What is a Smart Motorway?
A smart motorway is an area of the motorway which is designed to use traffic management tools such as variable speed limits and using the hard shoulder as a running lane to control the flow of traffic.
So, How Do Smart Motorways Work?
There are three different types of smart motorways in the UK; all lane running schemes, controlled motorways and dynamic hard shoulder running schemes.
All Lane Running Schemes involve permanently removing the hard shoulder and converting it into a running lane. On these types of smart motorways, the first lane is only closed to traffic should there be an incident. They also have overhead signs which display a mandatory speed limit which varies dependant on traffic conditions. CCTV is used to monitor the motorway for incidents so overhead signs can be adjusted.
Controlled Motorways typically have three or more running lanes all with variable speed limits, they still have a hard shoulder which can only be used in a genuine emergency. They also have overhead signs which display a mandatory variable speed limit.
Dynamic Hard Shoulder Running Schemes involved running the hard shoulder as a lane at busy times to ease congestion. Overhead signs will indicate whether the hard shoulder is open to traffic; if the sign does not indicate the hard shoulder can be used it is only for use in emergencies.
Concerns over Smart Motorways
As of October 2019, there are over 400 miles of smart motorway in the UK and plans to gain a further 300 miles by 2025 but are you happy driving on a smart motorway? First introduced on the M25 three years ago, smart motorways use technology to keep traffic flowing. However, a survey by the AA of more than 19,500 members more than a fifth thought them dangerous. They were much happier on a traditional motorway with a hard shoulder.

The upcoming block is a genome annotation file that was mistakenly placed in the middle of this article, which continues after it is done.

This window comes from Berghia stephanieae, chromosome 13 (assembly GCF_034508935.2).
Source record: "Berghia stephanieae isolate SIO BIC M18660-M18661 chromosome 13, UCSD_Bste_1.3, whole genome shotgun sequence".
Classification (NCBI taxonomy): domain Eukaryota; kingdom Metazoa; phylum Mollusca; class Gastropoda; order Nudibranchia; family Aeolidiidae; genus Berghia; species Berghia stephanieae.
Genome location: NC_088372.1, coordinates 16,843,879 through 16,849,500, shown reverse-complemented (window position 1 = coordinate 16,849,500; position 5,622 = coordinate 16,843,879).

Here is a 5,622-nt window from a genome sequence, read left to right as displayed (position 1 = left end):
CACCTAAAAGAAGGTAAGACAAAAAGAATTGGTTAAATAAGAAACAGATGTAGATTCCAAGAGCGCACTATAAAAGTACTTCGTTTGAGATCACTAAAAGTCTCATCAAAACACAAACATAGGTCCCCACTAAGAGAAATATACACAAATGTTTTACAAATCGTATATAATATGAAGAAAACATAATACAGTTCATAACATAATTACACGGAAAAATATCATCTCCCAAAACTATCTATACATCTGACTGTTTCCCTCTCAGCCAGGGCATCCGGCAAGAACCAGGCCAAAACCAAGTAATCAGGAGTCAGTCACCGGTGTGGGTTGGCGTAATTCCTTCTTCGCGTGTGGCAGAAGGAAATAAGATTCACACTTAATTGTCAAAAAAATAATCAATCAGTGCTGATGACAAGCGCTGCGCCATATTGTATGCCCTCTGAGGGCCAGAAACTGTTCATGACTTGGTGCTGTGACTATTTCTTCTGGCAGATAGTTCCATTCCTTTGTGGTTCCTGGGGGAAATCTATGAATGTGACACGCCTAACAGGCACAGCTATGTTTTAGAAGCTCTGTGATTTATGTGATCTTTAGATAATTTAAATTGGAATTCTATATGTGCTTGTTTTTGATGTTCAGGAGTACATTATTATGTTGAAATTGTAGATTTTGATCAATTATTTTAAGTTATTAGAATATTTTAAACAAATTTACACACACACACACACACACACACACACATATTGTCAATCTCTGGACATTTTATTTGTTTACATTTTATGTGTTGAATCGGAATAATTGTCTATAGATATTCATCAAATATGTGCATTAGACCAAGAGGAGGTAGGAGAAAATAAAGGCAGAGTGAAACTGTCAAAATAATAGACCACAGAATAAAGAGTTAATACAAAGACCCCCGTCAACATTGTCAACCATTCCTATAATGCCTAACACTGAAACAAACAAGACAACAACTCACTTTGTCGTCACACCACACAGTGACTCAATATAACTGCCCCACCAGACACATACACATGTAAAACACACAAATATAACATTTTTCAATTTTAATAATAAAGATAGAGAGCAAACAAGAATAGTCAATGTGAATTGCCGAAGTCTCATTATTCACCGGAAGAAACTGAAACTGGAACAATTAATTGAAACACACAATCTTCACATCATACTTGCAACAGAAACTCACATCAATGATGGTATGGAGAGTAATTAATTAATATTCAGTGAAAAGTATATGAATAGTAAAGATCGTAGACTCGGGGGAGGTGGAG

The 2019 RAC Report on Motoring found that motorists found 72% of drivers are concerned about not being able to reach an emergency area if they break down on an ‘all lane running’ motorway. For fleet drivers and owners who know their vehicles have to drive long distances, the time spent on smart motorways will be increasing as more are created. Breaking down is, therefore, a big concern, especially as so higher percentage of drivers, are concerned about the implications of breaking down on a smart motorway. It is important that drivers are trained on the impact of smart motorways and how to use them to avoid dangerous driving and to know what to do in an emergency.
Part of the problem might be that drivers haven’t checked out the smart motorway driving protocol. The basics are intuitive: follow the overhead signs, stick within the speed limit and don’t drive in a lane where the overhead gantry is marked with a red ‘X’.
But what happens if your vehicle breaks down or you’re forced to make some other kind of emergency stop? Because smart motorways use the hard shoulder to keep traffic flowing, your normal emergency ‘bolt hole’ may not be available. Instead ‘Emergency Refuge Areas’ (ERAs) are situated at intervals along the carriageway, marked with blue signs featuring an orange SOS telephone symbol.
The problem seems to be that a good number of drivers simply don’t know about ERAs or don’t realise that they’re there. In an effort to improve visibility, the Highways Agency is currently trialling more easily recognisable new style ERAs on the M3. The redesigned ERAs are designated with a bright orange road surface and better SOS signage. There is also an increased number of distance markers between ERAs alongside the carriageway.
In addition to the M3, sections of the M1, M6, M25 and M62 are now all-lane running smart motorways. So, on a ‘better to be prepared’ basis, if you haven’t already done so, it might be worth paying a quick visit to the Government website where you’ll find all you need to know about smart motorway protocol and what to do if your vehicle lets you down and there’s no hard shoulder to pull onto. It is also important to consider how protocol can change in different weather, particularly during winter.
Since December 2016 around 80,000 letters have been issued to motorists who have broken the smart motorway rules. This has been as part of trialling and testing road-side cameras to detect lane violations. It is anticipated that Drivers could face fines of £100 and three penalty points on their licence from as early as March 2018 in a bid to reduce “dangerous” drivers who ignore the red ‘X’.
If you have drivers who are regularly up and down the country on our motorways, then it makes sense to keep a check on the status of their driving licence with regular checks via an online service such as dh Licence Check. For more information, please get in touch or request a demo.